I’m a moderator for this topic. Your Professional has opted out and I wonder whether you’re still waiting for an answer. If you are, please let me know and I will do my best to find another Professional to assist you right away. If not, feel free to let me know and I will cancel this question for you. Thank you!
Customer: replied 5 years ago.
I am still waiting for an answer. An answer posting between "Toyota Tom" and a customer had similar symptoms and that discussion lead to me posting my problem. Can you direct the question to Toyota Tom, or open it to the general expert community? Thanks.

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Customer: replied 4 years ago.
Please keep the question open.

Different Expert here!

Since you are currently getting a P0171 and P0174 codes, this needs to be addressed first. These codes are usually due to a bad mass air flow sensor. It might just be that simple. Just be sure there are no air or vacuum leaks under the hood and that the fuel system and regulator check out ok. If so, I would replace the mass air flow sensor, clear and the codes and go from there.

Let me know how it goes!
Customer: replied 4 years ago.
I don't have any codes currently. As I said above, once I changed out the oxygen sensor, the codes have not returned.
I previously cleaned the mass air flow sensor and checked the resistance, which was in the reasonable range. I also have had the intake manifold gaskets checked and they found no leaks.

You need to replace your mass air flow sensor and clear the memory in the computer.

Customer: replied 4 years ago.
I do not have any codes and have not since I replaced the oxygen sensor a couple weeks ago (and cleared the codes). I will need some better justification before I replace the mass air flow sensor. Please take another look at my posted questions, which are in related to the fluid in the connector and focus your response on that area.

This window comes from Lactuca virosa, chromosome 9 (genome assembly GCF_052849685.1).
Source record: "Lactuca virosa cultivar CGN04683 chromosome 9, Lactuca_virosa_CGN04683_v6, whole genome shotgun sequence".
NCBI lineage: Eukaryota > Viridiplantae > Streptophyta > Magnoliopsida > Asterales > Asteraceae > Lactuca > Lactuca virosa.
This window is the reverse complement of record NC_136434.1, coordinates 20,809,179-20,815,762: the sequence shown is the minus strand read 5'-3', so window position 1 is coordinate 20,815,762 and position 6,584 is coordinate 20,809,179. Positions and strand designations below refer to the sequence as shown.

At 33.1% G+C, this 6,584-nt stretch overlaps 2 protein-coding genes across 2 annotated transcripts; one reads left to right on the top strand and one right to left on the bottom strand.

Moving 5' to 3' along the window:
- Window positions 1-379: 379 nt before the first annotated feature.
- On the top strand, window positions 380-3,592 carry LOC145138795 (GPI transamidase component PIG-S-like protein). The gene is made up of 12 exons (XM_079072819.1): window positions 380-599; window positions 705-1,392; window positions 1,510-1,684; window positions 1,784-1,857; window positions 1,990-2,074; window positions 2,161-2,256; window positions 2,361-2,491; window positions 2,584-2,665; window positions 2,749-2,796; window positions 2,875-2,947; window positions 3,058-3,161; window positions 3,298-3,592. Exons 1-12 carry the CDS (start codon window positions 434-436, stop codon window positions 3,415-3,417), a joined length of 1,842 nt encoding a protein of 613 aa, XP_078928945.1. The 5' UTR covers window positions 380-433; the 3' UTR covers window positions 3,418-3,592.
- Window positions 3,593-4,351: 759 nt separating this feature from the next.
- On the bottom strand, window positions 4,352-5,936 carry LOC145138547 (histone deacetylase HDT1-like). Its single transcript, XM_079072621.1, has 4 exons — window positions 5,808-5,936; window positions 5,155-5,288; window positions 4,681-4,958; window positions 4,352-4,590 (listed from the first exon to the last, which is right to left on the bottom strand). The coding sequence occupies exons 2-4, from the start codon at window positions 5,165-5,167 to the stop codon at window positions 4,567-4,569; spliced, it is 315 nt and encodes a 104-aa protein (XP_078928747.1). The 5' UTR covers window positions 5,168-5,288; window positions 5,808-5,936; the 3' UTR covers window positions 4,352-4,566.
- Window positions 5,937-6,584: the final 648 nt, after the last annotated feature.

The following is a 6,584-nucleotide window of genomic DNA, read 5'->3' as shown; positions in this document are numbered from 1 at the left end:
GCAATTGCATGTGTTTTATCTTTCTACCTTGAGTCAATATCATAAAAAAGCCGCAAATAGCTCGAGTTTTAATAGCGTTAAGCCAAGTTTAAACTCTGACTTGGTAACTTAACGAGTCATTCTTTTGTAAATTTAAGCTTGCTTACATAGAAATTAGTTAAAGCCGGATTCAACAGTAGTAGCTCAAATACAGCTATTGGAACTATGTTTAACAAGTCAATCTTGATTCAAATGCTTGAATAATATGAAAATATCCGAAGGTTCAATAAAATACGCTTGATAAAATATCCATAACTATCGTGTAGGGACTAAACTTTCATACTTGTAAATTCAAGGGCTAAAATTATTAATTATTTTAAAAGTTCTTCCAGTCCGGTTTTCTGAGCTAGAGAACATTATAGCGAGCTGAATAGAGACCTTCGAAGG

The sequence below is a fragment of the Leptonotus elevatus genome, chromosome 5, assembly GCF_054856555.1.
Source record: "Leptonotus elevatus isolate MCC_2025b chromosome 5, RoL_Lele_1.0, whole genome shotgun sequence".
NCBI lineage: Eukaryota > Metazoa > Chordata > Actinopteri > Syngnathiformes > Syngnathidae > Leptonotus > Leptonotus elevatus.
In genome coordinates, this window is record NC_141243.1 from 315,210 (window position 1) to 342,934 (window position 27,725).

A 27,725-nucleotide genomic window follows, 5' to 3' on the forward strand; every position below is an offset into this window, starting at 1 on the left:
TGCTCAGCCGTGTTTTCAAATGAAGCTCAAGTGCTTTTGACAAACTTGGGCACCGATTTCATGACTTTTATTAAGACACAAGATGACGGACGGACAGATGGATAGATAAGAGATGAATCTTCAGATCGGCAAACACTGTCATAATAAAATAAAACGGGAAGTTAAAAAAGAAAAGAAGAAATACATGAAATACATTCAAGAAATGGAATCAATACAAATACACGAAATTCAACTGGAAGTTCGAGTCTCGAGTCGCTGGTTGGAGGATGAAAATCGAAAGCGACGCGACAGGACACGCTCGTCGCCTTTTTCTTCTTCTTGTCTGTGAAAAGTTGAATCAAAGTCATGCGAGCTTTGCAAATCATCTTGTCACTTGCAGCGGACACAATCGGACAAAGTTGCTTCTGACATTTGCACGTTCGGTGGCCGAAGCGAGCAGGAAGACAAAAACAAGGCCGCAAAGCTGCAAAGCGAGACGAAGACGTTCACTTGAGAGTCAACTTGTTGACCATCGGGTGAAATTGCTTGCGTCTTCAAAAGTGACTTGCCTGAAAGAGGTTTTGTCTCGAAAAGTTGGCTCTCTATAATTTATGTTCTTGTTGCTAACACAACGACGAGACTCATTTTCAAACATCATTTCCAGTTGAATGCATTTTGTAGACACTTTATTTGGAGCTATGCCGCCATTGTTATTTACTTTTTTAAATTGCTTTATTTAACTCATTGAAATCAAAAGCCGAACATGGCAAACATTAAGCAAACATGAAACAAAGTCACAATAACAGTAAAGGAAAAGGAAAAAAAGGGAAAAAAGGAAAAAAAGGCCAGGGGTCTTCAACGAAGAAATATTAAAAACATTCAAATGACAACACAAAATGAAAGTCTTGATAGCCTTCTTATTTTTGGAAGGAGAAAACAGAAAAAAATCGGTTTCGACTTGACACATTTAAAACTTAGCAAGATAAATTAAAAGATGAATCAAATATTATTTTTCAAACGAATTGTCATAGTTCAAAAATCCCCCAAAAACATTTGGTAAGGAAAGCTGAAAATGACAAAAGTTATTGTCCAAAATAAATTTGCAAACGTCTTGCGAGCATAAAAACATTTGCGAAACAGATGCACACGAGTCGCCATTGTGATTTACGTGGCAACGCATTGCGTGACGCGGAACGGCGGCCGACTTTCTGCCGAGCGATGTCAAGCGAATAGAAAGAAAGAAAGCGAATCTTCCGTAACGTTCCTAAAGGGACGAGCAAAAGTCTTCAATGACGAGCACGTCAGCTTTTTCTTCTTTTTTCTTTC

I read over everything again.

Is your question still "where is this fluid coming from"?
Customer: replied 4 years ago.
That I will not be able to tell you without looking at the vehicle.

You will need to clean the engine off using degreaser and see where the oil or fluid is dripping from as the engine is running.
Customer: replied 4 years ago.
Relist: Answer quality.
Expert is not answering my posted question

Hi and Welcome to Just Answer! My name is XXXXX XXXXX I will do my best to help.

this looks like engine oil to me. the only way oil to get there is leak from engine valve cover gasket and creping or dripping down. Have you tried using a mirror and a flash light for locating a leak from top, which can be dripping on the connector and entering connector?

Customer: replied 4 years ago.
I checked very thoroughly, visually and by feel, around the area of the connector, on the connector, on the plastic "over wrap" on the wire bundle going to the connector on the wiring harness, and inside the over wrap on the insulation of the wires going to the connector. I cannot find any oil or fluid. In general, the areas are fairly clean. I did unplug the connector on the A/F sensor that I installed two weeks ago and see evidence of more oil inside the connector.
The only explanation I can come up with is that the oil is wicking through a wire in the wiring harness. The quote below from an answer to another customer (292 days ago) by "Toyota Tom", an expert Just Answer, leads me believe this is possible: